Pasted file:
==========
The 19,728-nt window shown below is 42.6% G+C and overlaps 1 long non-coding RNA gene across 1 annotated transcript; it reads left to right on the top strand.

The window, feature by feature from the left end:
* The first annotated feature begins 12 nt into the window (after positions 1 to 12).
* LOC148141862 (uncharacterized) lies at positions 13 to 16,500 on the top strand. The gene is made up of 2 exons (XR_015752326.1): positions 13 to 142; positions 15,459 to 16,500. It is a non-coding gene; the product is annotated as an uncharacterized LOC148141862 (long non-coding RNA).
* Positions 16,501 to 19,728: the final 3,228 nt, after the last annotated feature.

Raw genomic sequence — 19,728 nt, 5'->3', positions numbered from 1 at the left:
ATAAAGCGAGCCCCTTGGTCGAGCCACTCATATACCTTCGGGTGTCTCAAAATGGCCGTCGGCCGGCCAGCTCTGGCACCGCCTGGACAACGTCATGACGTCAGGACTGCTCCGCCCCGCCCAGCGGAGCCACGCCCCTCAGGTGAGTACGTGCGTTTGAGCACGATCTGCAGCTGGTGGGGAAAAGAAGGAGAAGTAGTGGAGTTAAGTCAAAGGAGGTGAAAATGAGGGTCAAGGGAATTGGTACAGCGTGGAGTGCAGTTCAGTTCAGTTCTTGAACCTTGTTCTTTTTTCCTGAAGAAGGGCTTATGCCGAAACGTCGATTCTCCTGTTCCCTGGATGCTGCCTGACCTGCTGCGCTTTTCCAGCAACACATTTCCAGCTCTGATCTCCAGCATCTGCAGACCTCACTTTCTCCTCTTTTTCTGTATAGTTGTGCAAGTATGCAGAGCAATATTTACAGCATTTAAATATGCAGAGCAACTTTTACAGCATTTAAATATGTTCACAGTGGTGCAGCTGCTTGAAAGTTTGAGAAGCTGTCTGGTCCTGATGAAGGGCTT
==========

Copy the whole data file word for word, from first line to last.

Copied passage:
The 19,728-nt window shown below is 42.6% G+C and overlaps 1 long non-coding RNA gene across 1 annotated transcript; it reads left to right on the top strand.

The window, feature by feature from the left end:
* The first annotated feature begins 12 nt into the window (after positions 1 to 12).
* LOC148141862 (uncharacterized) lies at positions 13 to 16,500 on the top strand. The gene is made up of 2 exons (XR_015752326.1): positions 13 to 142; positions 15,459 to 16,500. It is a non-coding gene; the product is annotated as an uncharacterized LOC148141862 (long non-coding RNA).
* Positions 16,501 to 19,728: the final 3,228 nt, after the last annotated feature.

Raw genomic sequence — 19,728 nt, 5'->3', positions numbered from 1 at the left:
ATAAAGCGAGCCCCTTGGTCGAGCCACTCATATACCTTCGGGTGTCTCAAAATGGCCGTCGGCCGGCCAGCTCTGGCACCGCCTGGACAACGTCATGACGTCAGGACTGCTCCGCCCCGCCCAGCGGAGCCACGCCCCTCAGGTGAGTACGTGCGTTTGAGCACGATCTGCAGCTGGTGGGGAAAAGAAGGAGAAGTAGTGGAGTTAAGTCAAAGGAGGTGAAAATGAGGGTCAAGGGAATTGGTACAGCGTGGAGTGCAGTTCAGTTCAGTTCTTGAACCTTGTTCTTTTTTCCTGAAGAAGGGCTTATGCCGAAACGTCGATTCTCCTGTTCCCTGGATGCTGCCTGACCTGCTGCGCTTTTCCAGCAACACATTTCCAGCTCTGATCTCCAGCATCTGCAGACCTCACTTTCTCCTCTTTTTCTGTATAGTTGTGCAAGTATGCAGAGCAATATTTACAGCATTTAAATATGCAGAGCAACTTTTACAGCATTTAAATATGTTCACAGTGGTGCAGCTGCTTGAAAGTTTGAGAAGCTGTCTGGTCCTGATGAAGGGCTT